Friday, 19 June 2015

First taste of Kew Brewery: Pagoda No. 1 and Botanic

It's always exciting to try a beers from a brand new brewery - especially when you know nothing about the brewer or the beers.

So it was that I trekked down to the Kew Village Market on Sunday 7 June, in the early afternoon, to pick up a pair of beers from London's newest upstart, Kew Brewery. With two beers to be had, it was a fairly low-key beginning. But through a brief exchange with the brewer, I gather he will have a steady core range of about six beers, augmented by the occasional seasonal and one-off.

The first two beers are, to put it simply, relatively conservative in their ambition. That's not a put-down, though. I think any serious brewery should master the basics before exploring more challenging territory. One must learn to walk before one learns to run.

The first beer I had was, appropriately, Pagoda No. 1. This initial iteration "in a series of Pale Ales celebrating different English hops" features Target and Fusion hops. I've met Target hops before (I'd say they're smooth, oily and a bit earthy), but I'll be honest, 'Fusion' is new to me. At any rate, I liked the beer. The malt character, biscuity and ever-so-slightly toasty, is almost as forward as the hops, which are a little citrusy, with touches of grass and hay. It's not a 'look at me' beer, which I appreciate in the context of a 4.5% abv pale ale. Whether you are a traditionalist or more in favour of progressive beers, I think you will find something to like in this one.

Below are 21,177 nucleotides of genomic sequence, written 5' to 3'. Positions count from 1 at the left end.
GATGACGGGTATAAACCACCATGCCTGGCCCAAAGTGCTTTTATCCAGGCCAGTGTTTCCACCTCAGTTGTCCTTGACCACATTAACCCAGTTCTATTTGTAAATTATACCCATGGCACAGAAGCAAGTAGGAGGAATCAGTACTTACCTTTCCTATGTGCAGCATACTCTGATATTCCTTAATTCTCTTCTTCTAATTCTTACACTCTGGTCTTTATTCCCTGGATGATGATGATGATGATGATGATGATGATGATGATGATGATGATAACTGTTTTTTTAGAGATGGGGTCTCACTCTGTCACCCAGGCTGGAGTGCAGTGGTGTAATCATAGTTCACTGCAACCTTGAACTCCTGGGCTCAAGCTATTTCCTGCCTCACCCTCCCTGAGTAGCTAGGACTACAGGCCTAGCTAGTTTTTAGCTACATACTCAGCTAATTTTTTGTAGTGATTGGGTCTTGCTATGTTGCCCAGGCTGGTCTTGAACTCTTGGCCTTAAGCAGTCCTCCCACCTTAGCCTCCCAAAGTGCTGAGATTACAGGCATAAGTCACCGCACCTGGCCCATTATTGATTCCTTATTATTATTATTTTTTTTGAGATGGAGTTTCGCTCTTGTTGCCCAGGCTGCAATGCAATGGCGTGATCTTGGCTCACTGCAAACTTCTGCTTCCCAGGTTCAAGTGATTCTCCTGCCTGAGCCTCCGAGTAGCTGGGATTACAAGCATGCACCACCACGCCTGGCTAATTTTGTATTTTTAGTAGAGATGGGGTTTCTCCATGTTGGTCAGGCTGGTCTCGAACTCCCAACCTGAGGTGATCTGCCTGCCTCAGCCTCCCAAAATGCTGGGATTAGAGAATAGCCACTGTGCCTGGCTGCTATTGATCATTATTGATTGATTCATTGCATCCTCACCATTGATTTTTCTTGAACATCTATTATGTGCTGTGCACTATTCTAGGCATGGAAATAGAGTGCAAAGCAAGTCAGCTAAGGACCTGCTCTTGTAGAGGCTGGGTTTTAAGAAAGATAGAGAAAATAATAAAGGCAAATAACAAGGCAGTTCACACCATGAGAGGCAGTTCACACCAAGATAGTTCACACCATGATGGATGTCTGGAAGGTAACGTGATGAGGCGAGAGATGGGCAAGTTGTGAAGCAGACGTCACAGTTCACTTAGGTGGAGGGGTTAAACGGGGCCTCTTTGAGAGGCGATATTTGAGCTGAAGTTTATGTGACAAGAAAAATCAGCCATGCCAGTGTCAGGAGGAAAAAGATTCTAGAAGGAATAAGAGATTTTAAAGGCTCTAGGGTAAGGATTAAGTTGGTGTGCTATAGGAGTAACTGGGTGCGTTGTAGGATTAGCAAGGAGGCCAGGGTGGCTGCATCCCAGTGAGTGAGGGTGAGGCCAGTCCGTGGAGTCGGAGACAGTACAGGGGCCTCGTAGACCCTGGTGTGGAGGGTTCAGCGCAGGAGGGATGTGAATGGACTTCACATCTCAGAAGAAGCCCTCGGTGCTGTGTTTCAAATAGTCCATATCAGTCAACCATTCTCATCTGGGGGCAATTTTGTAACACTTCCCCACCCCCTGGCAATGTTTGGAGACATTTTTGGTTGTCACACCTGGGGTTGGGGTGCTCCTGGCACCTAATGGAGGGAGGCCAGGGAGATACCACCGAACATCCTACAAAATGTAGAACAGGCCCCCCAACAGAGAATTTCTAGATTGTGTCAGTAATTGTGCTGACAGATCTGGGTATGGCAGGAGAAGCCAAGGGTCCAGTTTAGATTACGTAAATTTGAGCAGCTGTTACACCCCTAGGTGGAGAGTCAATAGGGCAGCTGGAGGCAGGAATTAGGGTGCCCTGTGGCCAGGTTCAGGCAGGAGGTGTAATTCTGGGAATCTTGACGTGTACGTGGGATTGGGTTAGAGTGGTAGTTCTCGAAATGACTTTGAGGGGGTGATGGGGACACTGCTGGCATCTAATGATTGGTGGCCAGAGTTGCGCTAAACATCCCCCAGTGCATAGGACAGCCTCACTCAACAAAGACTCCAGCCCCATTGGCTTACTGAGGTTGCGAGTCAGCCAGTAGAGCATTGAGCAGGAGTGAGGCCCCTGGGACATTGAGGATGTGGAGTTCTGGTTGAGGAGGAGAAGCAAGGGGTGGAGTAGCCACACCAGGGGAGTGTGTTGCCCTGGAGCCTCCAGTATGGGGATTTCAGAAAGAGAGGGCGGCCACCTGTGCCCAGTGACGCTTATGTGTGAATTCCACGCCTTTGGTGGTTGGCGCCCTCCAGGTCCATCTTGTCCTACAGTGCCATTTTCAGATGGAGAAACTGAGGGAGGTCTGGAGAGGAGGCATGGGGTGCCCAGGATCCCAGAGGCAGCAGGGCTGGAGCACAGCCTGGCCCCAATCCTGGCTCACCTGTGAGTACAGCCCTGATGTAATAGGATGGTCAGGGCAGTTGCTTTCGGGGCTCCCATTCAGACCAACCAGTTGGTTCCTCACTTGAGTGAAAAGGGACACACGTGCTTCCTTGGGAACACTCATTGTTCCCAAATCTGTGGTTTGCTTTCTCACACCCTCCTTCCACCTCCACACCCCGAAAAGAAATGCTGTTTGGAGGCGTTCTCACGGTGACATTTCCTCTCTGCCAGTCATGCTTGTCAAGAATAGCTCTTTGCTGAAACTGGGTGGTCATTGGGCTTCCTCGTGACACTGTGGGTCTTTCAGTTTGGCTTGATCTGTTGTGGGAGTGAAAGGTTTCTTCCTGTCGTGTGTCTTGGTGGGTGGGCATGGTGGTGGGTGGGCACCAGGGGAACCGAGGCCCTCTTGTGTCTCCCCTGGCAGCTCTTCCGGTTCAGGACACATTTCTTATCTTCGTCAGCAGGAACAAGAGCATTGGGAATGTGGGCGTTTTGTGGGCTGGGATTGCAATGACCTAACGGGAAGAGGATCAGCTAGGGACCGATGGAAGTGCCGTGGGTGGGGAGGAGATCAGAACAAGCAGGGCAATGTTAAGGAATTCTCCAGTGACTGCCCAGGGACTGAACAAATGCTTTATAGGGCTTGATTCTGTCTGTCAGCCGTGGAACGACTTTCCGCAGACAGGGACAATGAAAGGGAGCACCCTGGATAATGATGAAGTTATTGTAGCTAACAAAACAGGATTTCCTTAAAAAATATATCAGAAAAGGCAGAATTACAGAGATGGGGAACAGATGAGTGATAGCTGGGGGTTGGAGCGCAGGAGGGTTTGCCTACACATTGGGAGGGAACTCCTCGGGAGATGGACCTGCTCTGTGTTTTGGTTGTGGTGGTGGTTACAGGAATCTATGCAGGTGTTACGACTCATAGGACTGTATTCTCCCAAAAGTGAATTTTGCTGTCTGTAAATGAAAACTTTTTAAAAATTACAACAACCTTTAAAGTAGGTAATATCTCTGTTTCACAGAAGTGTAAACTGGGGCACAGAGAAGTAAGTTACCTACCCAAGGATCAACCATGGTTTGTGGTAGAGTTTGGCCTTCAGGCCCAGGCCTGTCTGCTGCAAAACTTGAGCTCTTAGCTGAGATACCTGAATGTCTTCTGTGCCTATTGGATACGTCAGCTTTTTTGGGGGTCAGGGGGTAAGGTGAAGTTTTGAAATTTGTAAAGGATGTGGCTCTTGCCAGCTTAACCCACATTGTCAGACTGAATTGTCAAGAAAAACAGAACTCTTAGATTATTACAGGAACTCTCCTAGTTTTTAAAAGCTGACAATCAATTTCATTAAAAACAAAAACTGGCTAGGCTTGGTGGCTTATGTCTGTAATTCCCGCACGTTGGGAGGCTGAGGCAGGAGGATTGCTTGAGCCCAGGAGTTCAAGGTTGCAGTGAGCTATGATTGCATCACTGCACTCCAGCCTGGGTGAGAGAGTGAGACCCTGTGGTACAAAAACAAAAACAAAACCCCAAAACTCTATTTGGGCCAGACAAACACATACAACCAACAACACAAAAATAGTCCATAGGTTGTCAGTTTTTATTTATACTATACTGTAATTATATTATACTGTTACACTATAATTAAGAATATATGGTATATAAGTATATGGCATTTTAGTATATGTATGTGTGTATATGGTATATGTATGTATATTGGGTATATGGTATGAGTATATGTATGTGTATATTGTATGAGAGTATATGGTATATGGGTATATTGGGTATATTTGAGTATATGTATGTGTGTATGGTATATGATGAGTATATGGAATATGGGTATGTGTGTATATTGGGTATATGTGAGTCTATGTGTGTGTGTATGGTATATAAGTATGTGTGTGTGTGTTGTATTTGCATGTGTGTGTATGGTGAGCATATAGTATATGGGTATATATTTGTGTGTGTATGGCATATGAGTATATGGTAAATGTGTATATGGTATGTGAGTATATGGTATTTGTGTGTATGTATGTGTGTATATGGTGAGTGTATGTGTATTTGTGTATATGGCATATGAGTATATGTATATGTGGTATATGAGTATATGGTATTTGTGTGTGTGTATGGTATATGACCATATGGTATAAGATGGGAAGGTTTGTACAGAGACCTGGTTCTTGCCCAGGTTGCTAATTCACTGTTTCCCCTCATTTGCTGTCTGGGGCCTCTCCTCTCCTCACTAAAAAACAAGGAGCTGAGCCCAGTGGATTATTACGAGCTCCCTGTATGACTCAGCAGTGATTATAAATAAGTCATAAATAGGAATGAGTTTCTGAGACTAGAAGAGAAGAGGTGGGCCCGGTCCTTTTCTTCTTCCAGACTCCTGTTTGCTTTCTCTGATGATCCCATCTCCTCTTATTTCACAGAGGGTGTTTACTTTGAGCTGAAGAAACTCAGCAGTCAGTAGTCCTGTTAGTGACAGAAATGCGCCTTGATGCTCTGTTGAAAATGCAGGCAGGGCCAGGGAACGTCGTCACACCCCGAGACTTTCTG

Next up is the Botanic, which, I would say, is arguably the more confrontational beer. Styled by the brewery as an amber ale, this beer lives up to its name in appearance. Thereafter, this is a beer defined by British hops, namely Challenger, Northdown, Goldings and First Gold. There are a lot of toasted leaves, bitter grass, dried berries and beat-up leather. Thankfully, there is enough malt structure here - think grainy toast - to provide ballast. Overall, it's a fairly prominent hop profile packed into a relatively slender 3.9% abv frame. That said, the beer manages to strike a pretty healthy balance. Fans of British hops will find lots to love here.


To close this one up, I would say that I'm satisfied with the first cuts from Kew. Both of these beers are solid and, given their relatively traditional aspects, they will certainly be met with open arms by certain drinkers. I'll be very interested to see where the brewery goes from here.

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